LEARNING OBJECTIVE 4 Is the independence of the Reserve Bank of Australia a good LEARNING OBJECTIVE 4 Is the independence of the Reserve Bank of Australia a good idea? The case for central bank independence. § Avoids inflationary spending by the government of the day, which may sell bonds to the central bank to finance excessive spending. § Avoids the use of monetary policy to further other political goals. For example, lowering interest rates before an election. Hubbard, Garnett, Lewis and O’Brien: Essentials of Economics © 2010 Pearson Australia

LEARNING OBJECTIVE 4 Is the independence of the Reserve Bank of Australia a good LEARNING OBJECTIVE 4 Is the independence of the Reserve Bank of Australia a good idea? The case against RBA independence. § An independent central bank is not directly accountable to voters, and may implement monetary policy against the wishes of the electorate. § Too much economic power may be concentrated in the hands of a single or small group of non-elected people – those on the RBA Board. Hubbard, Garnett, Lewis and O’Brien: Essentials of Economics © 2010 Pearson Australia

An Inside Look § For inflation fighters, money just doesn’t rate: targeting inflation rather An Inside Look § For inflation fighters, money just doesn’t rate: targeting inflation rather than monetary aggregates. Hubbard, Garnett, Lewis and O’Brien: Essentials of Economics © 2010 Pearson Australia

An Inside Look Figure 1: The inflation rate in Australia has fallen significantly from An Inside Look Figure 1: The inflation rate in Australia has fallen significantly from the levels in the 1970 s and 1980 s. Inflation in Australia 1970 s 1980 s 1993 - 2006 Inflation rate 10. 1 8. 3 2. 3 (CPI measure) Treasury underlying inflation rate 10. 1 8. 1 2. 5 na Hubbard, Garnett, Lewis and O’Brien: Essentials of Economics © 2010 Pearson Australia

Key Terms § Cash rate § Contractionary monetary policy § Exchange settlement accounts § Key Terms § Cash rate § Contractionary monetary policy § Exchange settlement accounts § Expansionary monetary policy § Inflation targeting § Monetary policy § Monetary targeting § Open market operations Hubbard, Garnett, Lewis and O’Brien: Essentials of Economics © 2010 Pearson Australia

Get Thinking! The RBA and then newly elected Labor Government issued a ‘Statement on Get Thinking! The RBA and then newly elected Labor Government issued a ‘Statement on the Conduct of Monetary Policy’ in December 2007. Find this document which records the relationship between the Australian Government and the RBA at: http: //www. rba. gov. au Are there sufficient checks and balances in the Australian system to ensure that monetary policy adequately reflects the will of the Australian electorate? Hubbard, Garnett, Lewis and O’Brien: Essentials of Economics © 2010 Pearson Australia

Check Your Knowledge Q 1. When the interest rate decreases: a. The money demand Check Your Knowledge Q 1. When the interest rate decreases: a. The money demand curve shifts to the right. b. The money demand curve shifts to the left. c. There is a movement downward along a stationary money demand curve. d. There is a movement upward and to the left along a stationary money demand curve. Hubbard, Garnett, Lewis and O’Brien: Essentials of Economics © 2010 Pearson Australia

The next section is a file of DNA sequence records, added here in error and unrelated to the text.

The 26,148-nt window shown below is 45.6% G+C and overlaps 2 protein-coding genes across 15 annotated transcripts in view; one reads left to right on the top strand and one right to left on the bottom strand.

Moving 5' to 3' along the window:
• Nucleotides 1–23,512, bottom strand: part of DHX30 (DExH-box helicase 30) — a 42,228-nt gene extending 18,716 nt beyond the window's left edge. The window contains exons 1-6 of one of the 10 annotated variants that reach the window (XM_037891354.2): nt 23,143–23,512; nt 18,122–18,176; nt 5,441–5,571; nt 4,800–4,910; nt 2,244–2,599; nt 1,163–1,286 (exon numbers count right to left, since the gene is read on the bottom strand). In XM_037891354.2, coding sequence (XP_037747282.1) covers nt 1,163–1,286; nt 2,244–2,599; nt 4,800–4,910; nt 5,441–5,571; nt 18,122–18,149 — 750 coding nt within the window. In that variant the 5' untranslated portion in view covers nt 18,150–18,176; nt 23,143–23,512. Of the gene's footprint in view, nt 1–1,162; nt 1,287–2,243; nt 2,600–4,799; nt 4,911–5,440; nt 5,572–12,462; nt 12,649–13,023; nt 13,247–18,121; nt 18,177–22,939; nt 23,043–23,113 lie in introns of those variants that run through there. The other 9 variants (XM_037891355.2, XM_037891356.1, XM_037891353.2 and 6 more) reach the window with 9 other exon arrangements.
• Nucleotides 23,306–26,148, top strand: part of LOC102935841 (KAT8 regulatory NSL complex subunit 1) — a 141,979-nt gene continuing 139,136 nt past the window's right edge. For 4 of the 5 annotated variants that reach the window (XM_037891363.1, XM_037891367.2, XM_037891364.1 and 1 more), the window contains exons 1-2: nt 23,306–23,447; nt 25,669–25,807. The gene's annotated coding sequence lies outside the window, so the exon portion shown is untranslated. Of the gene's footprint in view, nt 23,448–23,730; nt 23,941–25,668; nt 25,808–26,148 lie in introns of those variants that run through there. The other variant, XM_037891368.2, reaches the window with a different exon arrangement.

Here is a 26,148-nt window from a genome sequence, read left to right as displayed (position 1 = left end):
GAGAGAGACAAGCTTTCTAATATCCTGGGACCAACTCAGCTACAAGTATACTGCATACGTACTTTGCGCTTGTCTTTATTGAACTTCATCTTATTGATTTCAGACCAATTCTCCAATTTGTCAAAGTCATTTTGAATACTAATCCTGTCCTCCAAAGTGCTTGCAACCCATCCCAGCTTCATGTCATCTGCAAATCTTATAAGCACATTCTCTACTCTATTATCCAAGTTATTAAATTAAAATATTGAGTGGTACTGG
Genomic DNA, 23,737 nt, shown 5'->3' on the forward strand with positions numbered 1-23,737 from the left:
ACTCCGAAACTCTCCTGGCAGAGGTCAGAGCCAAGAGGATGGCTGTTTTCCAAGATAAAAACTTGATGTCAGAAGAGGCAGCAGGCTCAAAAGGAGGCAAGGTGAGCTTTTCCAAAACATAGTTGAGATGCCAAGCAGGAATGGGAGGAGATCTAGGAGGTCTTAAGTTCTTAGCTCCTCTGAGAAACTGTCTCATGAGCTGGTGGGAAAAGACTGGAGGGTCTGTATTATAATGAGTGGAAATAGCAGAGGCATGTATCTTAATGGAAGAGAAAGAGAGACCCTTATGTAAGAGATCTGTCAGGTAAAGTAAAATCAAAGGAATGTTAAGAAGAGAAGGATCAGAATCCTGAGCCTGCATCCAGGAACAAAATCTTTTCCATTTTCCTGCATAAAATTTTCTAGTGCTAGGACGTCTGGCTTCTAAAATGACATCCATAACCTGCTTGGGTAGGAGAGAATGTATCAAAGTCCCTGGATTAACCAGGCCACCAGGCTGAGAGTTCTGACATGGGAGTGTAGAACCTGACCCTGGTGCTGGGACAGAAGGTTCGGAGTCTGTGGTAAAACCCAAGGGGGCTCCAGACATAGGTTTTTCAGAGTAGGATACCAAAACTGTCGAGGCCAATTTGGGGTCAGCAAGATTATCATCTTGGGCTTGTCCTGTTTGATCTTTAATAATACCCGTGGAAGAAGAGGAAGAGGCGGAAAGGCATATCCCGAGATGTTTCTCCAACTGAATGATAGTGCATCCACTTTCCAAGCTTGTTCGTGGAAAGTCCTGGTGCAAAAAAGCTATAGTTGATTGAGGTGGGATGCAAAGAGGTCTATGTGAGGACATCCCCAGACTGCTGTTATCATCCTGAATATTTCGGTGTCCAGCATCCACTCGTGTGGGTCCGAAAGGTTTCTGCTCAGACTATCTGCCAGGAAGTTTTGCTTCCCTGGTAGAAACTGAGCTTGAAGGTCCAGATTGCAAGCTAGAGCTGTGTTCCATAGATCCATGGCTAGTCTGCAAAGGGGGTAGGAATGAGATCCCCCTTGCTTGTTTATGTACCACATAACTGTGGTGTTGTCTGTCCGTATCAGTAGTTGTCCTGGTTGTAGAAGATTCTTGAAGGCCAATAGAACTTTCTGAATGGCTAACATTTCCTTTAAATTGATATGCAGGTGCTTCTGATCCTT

Check Your Knowledge Q 1. When the interest rate decreases: a. The money demand Check Your Knowledge Q 1. When the interest rate decreases: a. The money demand curve shifts to the right. b. The money demand curve shifts to the left. c. There is a movement downward along a stationary money demand curve. a. There is a movement upward and to the left along a stationary money demand curve. Hubbard, Garnett, Lewis and O’Brien: Essentials of Economics © 2010 Pearson Australia

Check Your Knowledge Q 2. Which of the following determines the supply of loanable Check Your Knowledge Q 2. Which of the following determines the supply of loanable funds? a. The willingness of households and governments to save. b. The number of financial intermediaries available. c. Changes in the interest rate, which cause business firms to undertake more or less profitable investment projects. d. The quantity of stocks and bonds issued by business firms. Hubbard, Garnett, Lewis and O’Brien: Essentials of Economics © 2010 Pearson Australia

Check Your Knowledge Q 2. Which of the following determines the supply of loanable Check Your Knowledge Q 2. Which of the following determines the supply of loanable funds? a. The willingness of households and governments to save. b. The number of financial intermediaries available. c. Changes in the interest rate, which cause business firms to undertake more or less profitable investment projects. d. The quantity of stocks and bonds issued by business firms. Hubbard, Garnett, Lewis and O’Brien: Essentials of Economics © 2010 Pearson Australia

Check Your Knowledge Q 3. The RBA’s strategy of lowering interest rates in order Check Your Knowledge Q 3. The RBA’s strategy of lowering interest rates in order to increase real GDP is called: a. Reactionary monetary policy. b. Contractionary monetary policy. c. Expansionary monetary policy. d. Contractionary fiscal policy. Hubbard, Garnett, Lewis and O’Brien: Essentials of Economics © 2010 Pearson Australia

Check Your Knowledge Q 3. The RBA’s strategy of lowering interest rates in order Check Your Knowledge Q 3. The RBA’s strategy of lowering interest rates in order to increase real GDP is called: a. Reactionary monetary policy. b. Contractionary monetary policy. c. Expansionary monetary policy. a. Contractionary fiscal policy. Hubbard, Garnett, Lewis and O’Brien: Essentials of Economics © 2010 Pearson Australia